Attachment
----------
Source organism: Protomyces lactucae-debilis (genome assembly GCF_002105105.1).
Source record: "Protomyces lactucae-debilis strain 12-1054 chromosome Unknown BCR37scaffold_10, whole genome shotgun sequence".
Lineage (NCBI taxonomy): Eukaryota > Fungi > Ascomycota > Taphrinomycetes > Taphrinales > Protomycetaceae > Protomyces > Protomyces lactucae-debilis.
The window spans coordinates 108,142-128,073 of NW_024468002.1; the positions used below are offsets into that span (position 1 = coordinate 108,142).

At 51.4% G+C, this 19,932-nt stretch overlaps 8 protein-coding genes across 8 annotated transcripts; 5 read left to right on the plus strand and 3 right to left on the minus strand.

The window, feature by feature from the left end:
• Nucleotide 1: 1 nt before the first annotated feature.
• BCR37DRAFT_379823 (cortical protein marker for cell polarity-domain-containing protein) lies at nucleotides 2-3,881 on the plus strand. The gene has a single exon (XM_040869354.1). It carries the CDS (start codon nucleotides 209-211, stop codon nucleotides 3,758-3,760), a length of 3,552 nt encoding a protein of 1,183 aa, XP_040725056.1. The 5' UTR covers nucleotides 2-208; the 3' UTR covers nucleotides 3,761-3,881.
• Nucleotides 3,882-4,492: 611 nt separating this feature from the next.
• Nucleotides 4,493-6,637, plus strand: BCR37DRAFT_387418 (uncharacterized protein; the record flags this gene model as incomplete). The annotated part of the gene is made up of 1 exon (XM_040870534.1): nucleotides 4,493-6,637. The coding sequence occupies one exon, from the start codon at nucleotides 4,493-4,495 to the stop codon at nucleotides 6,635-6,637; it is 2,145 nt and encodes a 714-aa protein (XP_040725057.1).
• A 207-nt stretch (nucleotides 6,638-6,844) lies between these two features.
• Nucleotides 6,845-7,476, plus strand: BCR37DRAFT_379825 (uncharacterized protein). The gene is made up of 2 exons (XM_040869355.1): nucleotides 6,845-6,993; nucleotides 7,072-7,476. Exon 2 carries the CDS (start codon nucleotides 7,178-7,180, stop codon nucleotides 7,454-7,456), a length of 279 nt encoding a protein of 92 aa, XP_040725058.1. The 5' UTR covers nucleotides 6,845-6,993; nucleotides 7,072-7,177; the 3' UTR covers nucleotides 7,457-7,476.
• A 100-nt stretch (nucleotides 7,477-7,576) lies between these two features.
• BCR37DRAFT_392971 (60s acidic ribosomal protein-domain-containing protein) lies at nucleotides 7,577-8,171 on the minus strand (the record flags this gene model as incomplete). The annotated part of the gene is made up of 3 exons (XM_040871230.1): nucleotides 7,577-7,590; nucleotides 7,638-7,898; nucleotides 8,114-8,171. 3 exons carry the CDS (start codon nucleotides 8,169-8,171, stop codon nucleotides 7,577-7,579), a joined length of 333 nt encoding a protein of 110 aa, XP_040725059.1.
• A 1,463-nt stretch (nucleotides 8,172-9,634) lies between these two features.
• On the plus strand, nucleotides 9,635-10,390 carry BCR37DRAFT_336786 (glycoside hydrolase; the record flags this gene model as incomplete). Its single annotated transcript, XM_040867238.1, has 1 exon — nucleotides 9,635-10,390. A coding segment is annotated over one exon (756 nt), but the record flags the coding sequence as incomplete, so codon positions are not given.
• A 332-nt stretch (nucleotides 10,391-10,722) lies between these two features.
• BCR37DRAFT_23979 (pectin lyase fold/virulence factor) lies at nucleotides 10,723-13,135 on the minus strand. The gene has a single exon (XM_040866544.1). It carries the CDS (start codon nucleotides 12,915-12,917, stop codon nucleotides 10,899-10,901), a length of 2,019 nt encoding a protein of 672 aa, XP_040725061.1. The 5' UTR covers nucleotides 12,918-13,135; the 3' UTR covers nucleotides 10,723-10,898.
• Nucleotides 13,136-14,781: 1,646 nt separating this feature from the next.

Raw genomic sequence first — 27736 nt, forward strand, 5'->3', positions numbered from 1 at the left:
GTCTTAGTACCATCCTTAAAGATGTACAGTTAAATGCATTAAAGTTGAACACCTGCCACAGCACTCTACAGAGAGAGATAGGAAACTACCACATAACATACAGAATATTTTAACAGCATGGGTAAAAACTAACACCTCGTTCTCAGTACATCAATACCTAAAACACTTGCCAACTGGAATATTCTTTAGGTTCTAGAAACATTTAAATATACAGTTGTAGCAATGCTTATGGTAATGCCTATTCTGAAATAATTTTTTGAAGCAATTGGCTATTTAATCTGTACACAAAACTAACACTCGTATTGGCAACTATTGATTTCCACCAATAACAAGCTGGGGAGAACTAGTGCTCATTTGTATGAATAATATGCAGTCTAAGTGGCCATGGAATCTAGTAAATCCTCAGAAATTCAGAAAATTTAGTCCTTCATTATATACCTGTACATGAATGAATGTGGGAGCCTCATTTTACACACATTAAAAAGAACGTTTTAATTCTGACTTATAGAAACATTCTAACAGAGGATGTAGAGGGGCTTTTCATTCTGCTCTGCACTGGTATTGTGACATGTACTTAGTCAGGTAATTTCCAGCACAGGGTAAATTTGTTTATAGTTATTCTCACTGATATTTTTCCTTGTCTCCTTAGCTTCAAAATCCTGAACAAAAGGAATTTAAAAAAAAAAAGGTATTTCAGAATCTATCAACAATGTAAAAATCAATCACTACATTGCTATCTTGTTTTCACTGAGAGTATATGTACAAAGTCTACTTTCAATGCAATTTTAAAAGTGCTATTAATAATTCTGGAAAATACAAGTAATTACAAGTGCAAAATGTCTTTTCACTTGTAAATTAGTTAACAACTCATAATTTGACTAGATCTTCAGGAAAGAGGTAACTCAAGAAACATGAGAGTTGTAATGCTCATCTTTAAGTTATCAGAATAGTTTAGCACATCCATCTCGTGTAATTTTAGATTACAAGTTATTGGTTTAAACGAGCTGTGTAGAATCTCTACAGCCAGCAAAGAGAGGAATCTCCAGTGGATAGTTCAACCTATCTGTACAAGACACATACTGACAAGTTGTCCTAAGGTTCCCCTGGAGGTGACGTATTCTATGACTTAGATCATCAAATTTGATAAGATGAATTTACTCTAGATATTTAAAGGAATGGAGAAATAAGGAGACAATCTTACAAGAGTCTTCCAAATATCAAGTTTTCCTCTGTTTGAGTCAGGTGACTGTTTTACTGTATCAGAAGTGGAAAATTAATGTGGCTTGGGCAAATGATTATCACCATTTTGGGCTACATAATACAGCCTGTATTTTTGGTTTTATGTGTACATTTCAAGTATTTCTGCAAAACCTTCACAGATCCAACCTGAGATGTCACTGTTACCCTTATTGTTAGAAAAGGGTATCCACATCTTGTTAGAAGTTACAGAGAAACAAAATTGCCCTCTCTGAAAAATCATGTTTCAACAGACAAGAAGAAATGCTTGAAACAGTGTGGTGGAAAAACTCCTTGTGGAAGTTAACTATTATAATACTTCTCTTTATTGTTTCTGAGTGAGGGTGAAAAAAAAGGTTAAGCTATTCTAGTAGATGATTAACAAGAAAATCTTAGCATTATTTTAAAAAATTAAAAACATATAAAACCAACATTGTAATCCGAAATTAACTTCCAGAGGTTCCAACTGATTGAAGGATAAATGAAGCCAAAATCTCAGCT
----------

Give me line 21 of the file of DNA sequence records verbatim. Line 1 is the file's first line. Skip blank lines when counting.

GTCTTAGTACCATCCTTAAAGATGTACAGTTAAATGCATTAAAGTTGAACACCTGCCACAGCACTCTACAGAGAGAGATAGGAAACTACCACATAACATACAGAATATTTTAACAGCATGGGTAAAAACTAACACCTCGTTCTCAGTACATCAATACCTAAAACACTTGCCAACTGGAATATTCTTTAGGTTCTAGAAACATTTAAATATACAGTTGTAGCAATGCTTATGGTAATGCCTATTCTGAAATAATTTTTTGAAGCAATTGGCTATTTAATCTGTACACAAAACTAACACTCGTATTGGCAACTATTGATTTCCACCAATAACAAGCTGGGGAGAACTAGTGCTCATTTGTATGAATAATATGCAGTCTAAGTGGCCATGGAATCTAGTAAATCCTCAGAAATTCAGAAAATTTAGTCCTTCATTATATACCTGTACATGAATGAATGTGGGAGCCTCATTTTACACACATTAAAAAGAACGTTTTAATTCTGACTTATAGAAACATTCTAACAGAGGATGTAGAGGGGCTTTTCATTCTGCTCTGCACTGGTATTGTGACATGTACTTAGTCAGGTAATTTCCAGCACAGGGTAAATTTGTTTATAGTTATTCTCACTGATATTTTTCCTTGTCTCCTTAGCTTCAAAATCCTGAACAAAAGGAATTTAAAAAAAAAAAGGTATTTCAGAATCTATCAACAATGTAAAAATCAATCACTACATTGCTATCTTGTTTTCACTGAGAGTATATGTACAAAGTCTACTTTCAATGCAATTTTAAAAGTGCTATTAATAATTCTGGAAAATACAAGTAATTACAAGTGCAAAATGTCTTTTCACTTGTAAATTAGTTAACAACTCATAATTTGACTAGATCTTCAGGAAAGAGGTAACTCAAGAAACATGAGAGTTGTAATGCTCATCTTTAAGTTATCAGAATAGTTTAGCACATCCATCTCGTGTAATTTTAGATTACAAGTTATTGGTTTAAACGAGCTGTGTAGAATCTCTACAGCCAGCAAAGAGAGGAATCTCCAGTGGATAGTTCAACCTATCTGTACAAGACACATACTGACAAGTTGTCCTAAGGTTCCCCTGGAGGTGACGTATTCTATGACTTAGATCATCAAATTTGATAAGATGAATTTACTCTAGATATTTAAAGGAATGGAGAAATAAGGAGACAATCTTACAAGAGTCTTCCAAATATCAAGTTTTCCTCTGTTTGAGTCAGGTGACTGTTTTACTGTATCAGAAGTGGAAAATTAATGTGGCTTGGGCAAATGATTATCACCATTTTGGGCTACATAATACAGCCTGTATTTTTGGTTTTATGTGTACATTTCAAGTATTTCTGCAAAACCTTCACAGATCCAACCTGAGATGTCACTGTTACCCTTATTGTTAGAAAAGGGTATCCACATCTTGTTAGAAGTTACAGAGAAACAAAATTGCCCTCTCTGAAAAATCATGTTTCAACAGACAAGAAGAAATGCTTGAAACAGTGTGGTGGAAAAACTCCTTGTGGAAGTTAACTATTATAATACTTCTCTTTATTGTTTCTGAGTGAGGGTGAAAAAAAAGGTTAAGCTATTCTAGTAGATGATTAACAAGAAAATCTTAGCATTATTTTAAAAAATTAAAAACATATAAAACCAACATTGTAATCCGAAATTAACTTCCAGAGGTTCCAACTGATTGAAGGATAAATGAAGCCAAAATCTCAGCT